The Boss Baby: Family Business is far superior than the first movie, but is it a good movie? I break down what works, and what doesn’t, in this review.
The Boss Baby was not a good movie. Sure, it got the job done and my kids laughed at the potty jokes but my husband and I were bored to tears. So how does The Boss Baby: Family Business compare? There is some good news here — The Boss Baby: Family Business is actually pretty good. Is it perfect? Not by a long shot, but it is far better than the first film, and that says something.
There is a follow up television series as well, Boss Baby: Back In Business, that runs circles around the first film. My girls are 8 and 10 and this is one of their favorite shows to binge watch (over and over again). Perhaps it is because we are now more invested in these characters, their relationships, and yes, even Baby Corp. that The Boss Baby: Family Business works better.
What Works In The Boss Baby: Family Business
This movie has far more truly funny moments than its predecessor does. There are some things that are thrown in there clearly for the parents — which is always appreciated when watching an animated movie made for children.
What makes this one stand out so much is the story and the message that it provides. This one is very much about family. Tim and Ted have grown apart when this movie starts, but when Tim learns that his daughter has started working for Baby Corp., they are forced to become young again and work together on a mission.
What follows is a lot of humor and heart as they try to take down an evil school principal. Both brothers have a lot to learn about themselves, and revisiting their younger lives helps them do that. The family aspect of this movie is surely what the adults watching will enjoy the most. The bond between the two brothers, but also with Tim and his daughters.
Jeff Goldblum joins the cast and he is hands down the best part of this movie. His character is wacky and intriguing — much like the man himself. He will have viewers cracking up — which is quite impressive with a movie like this.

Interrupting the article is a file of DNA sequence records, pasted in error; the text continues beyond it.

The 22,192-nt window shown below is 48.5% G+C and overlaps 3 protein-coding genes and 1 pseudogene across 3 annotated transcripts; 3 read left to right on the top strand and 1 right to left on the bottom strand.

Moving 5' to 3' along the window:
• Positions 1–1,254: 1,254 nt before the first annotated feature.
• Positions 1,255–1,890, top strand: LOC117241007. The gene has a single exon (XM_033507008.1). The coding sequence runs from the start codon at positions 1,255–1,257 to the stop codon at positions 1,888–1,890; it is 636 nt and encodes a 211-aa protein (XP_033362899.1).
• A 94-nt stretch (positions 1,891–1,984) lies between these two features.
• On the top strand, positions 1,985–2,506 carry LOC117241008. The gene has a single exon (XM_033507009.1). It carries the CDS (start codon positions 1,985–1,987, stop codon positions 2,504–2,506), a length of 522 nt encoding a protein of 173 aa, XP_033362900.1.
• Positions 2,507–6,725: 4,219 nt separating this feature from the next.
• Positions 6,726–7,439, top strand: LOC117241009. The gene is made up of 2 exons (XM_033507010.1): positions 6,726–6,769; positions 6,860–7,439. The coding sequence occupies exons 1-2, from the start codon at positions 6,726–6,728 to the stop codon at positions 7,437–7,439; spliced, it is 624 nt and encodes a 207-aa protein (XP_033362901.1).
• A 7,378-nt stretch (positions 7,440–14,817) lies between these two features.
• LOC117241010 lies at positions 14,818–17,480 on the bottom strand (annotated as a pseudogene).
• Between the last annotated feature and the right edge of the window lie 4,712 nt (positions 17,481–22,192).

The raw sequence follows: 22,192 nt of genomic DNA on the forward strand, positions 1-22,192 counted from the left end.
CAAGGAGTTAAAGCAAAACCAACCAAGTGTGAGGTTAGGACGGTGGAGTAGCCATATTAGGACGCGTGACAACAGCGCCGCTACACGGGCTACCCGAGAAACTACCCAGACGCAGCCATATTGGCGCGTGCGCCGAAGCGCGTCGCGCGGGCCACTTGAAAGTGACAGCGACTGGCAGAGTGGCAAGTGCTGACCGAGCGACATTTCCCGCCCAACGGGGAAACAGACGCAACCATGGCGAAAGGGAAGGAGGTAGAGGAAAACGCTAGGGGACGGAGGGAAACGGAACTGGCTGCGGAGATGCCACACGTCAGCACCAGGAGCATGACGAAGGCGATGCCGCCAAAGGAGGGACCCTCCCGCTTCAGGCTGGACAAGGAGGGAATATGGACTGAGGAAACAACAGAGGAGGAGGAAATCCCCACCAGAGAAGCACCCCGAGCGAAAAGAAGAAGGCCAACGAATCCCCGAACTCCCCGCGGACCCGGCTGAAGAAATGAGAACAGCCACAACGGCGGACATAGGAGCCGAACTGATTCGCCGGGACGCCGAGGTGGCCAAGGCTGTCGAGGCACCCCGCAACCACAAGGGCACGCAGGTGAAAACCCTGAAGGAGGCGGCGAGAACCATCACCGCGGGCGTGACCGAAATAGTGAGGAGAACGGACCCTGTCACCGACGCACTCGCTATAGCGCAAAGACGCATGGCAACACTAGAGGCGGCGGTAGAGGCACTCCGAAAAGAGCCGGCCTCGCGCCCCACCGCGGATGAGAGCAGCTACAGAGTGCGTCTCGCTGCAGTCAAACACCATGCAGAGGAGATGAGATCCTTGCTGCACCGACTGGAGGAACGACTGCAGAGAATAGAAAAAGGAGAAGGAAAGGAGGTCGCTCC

What Doesn’t Work In The Boss Baby: Family Business
This movie is not perfect though. A lot of the jokes and very hit or mess. However, I will fully admit that there were some laugh out loud moments — and a LOT more than there were in the first film. It seems the writers and studio found their footing with these characters, probably in part to the series.
The story is an okay one, but quite predictable from the start. Parents who are watching will have it all figured out within the first thirty minutes, maybe sooner. That said, kids will enjoy the journey with the characters that they already know and love.
There does feel like some wasted potential in relating to the series more, but that is quickly glossed over with a “Ted doesn’t remember Baby Corp.” explanation. This movie is very much a story about Tim and his daughters, that Ted kind of, sort of, plays a role in. Ted is not the focus of this movie, and he feels a bit underused to be honest.
The Boss Baby: Family Business looses itself in the middle and the pacing is way off. It feels like a VERY long movie, even though it is just an hour and a half. The overall story is fine, and teaches a good lesson, but it is just a concept that didn’t really work the first time around, so why revisit it? The short answer is that kids like to look at animated movies, and even better when you add poop jokes.
The Boss Baby: Family Business is a movie that works well for what it is — an animated story about family and babies that is geared towards children. Parents will be much happier with the follow up than the first movie, although honestly that isn’t saying much.
Do you have to have seen the first one before watching this? Or the series? Probably not. The story works well enough alone to be seen as a standalone, however you will feel more connection to the characters if you have watched them.
About The Boss Baby: Family Business
In the sequel to DreamWorks Animation’s Oscar®-nominated blockbuster comedy, the Templeton brothers—Tim (James Marsden, X-Men franchise) and his Boss Baby little bro Ted (Alec Baldwin)—have become adults and drifted away from each other. Tim is now a married stay-at-home dad. Ted is a hedge fund CEO. But a new boss baby with a cutting-edge approach and a can-do attitude is about to bring them together again … and inspire a new family business.
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Tessa Smith is a Rotten Tomatoes Tomatometer-approved Film and TV Critic. She is also a Freelance Writer. Tessa has been in the Entertainment writing business for almost ten years and is a member of several Critics Associations including the Critics Choice Association, Hollywood Critics Association, and the Greater Western New York Film Critics Association.